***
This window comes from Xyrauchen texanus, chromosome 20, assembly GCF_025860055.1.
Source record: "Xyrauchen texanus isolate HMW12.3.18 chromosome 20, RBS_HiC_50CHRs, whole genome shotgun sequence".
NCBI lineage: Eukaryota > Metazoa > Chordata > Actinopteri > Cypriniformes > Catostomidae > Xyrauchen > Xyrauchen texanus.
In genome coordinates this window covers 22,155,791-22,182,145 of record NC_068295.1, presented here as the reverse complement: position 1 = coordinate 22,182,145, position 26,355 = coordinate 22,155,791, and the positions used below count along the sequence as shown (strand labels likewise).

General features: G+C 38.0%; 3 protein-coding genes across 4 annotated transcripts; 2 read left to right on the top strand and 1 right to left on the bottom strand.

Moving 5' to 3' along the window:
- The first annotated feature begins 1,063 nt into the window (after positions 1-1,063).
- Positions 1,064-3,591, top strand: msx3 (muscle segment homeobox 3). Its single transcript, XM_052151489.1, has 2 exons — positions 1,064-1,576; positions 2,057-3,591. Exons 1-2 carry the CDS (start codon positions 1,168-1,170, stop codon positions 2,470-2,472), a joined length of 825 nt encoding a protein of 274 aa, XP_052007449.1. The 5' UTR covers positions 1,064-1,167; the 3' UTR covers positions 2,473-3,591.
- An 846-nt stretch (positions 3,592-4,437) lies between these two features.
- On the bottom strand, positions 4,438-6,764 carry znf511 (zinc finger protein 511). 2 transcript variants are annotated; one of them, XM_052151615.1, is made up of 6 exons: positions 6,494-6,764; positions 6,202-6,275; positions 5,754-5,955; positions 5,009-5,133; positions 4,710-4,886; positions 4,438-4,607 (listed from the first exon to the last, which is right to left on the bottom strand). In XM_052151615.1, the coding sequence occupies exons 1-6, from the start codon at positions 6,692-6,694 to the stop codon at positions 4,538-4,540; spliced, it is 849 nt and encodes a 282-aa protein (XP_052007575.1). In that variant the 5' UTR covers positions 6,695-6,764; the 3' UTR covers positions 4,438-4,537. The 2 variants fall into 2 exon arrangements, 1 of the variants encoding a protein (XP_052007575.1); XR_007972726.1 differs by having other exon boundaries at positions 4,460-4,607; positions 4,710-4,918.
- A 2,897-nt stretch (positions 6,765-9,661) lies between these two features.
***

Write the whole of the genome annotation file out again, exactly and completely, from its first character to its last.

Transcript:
This window comes from Xyrauchen texanus, chromosome 20, assembly GCF_025860055.1.
Source record: "Xyrauchen texanus isolate HMW12.3.18 chromosome 20, RBS_HiC_50CHRs, whole genome shotgun sequence".
NCBI lineage: Eukaryota > Metazoa > Chordata > Actinopteri > Cypriniformes > Catostomidae > Xyrauchen > Xyrauchen texanus.
In genome coordinates this window covers 22,155,791-22,182,145 of record NC_068295.1, presented here as the reverse complement: position 1 = coordinate 22,182,145, position 26,355 = coordinate 22,155,791, and the positions used below count along the sequence as shown (strand labels likewise).

General features: G+C 38.0%; 3 protein-coding genes across 4 annotated transcripts; 2 read left to right on the top strand and 1 right to left on the bottom strand.

Moving 5' to 3' along the window:
- The first annotated feature begins 1,063 nt into the window (after positions 1-1,063).
- Positions 1,064-3,591, top strand: msx3 (muscle segment homeobox 3). Its single transcript, XM_052151489.1, has 2 exons — positions 1,064-1,576; positions 2,057-3,591. Exons 1-2 carry the CDS (start codon positions 1,168-1,170, stop codon positions 2,470-2,472), a joined length of 825 nt encoding a protein of 274 aa, XP_052007449.1. The 5' UTR covers positions 1,064-1,167; the 3' UTR covers positions 2,473-3,591.
- An 846-nt stretch (positions 3,592-4,437) lies between these two features.
- On the bottom strand, positions 4,438-6,764 carry znf511 (zinc finger protein 511). 2 transcript variants are annotated; one of them, XM_052151615.1, is made up of 6 exons: positions 6,494-6,764; positions 6,202-6,275; positions 5,754-5,955; positions 5,009-5,133; positions 4,710-4,886; positions 4,438-4,607 (listed from the first exon to the last, which is right to left on the bottom strand). In XM_052151615.1, the coding sequence occupies exons 1-6, from the start codon at positions 6,692-6,694 to the stop codon at positions 4,538-4,540; spliced, it is 849 nt and encodes a 282-aa protein (XP_052007575.1). In that variant the 5' UTR covers positions 6,695-6,764; the 3' UTR covers positions 4,438-4,537. The 2 variants fall into 2 exon arrangements, 1 of the variants encoding a protein (XP_052007575.1); XR_007972726.1 differs by having other exon boundaries at positions 4,460-4,607; positions 4,710-4,918.
- A 2,897-nt stretch (positions 6,765-9,661) lies between these two features.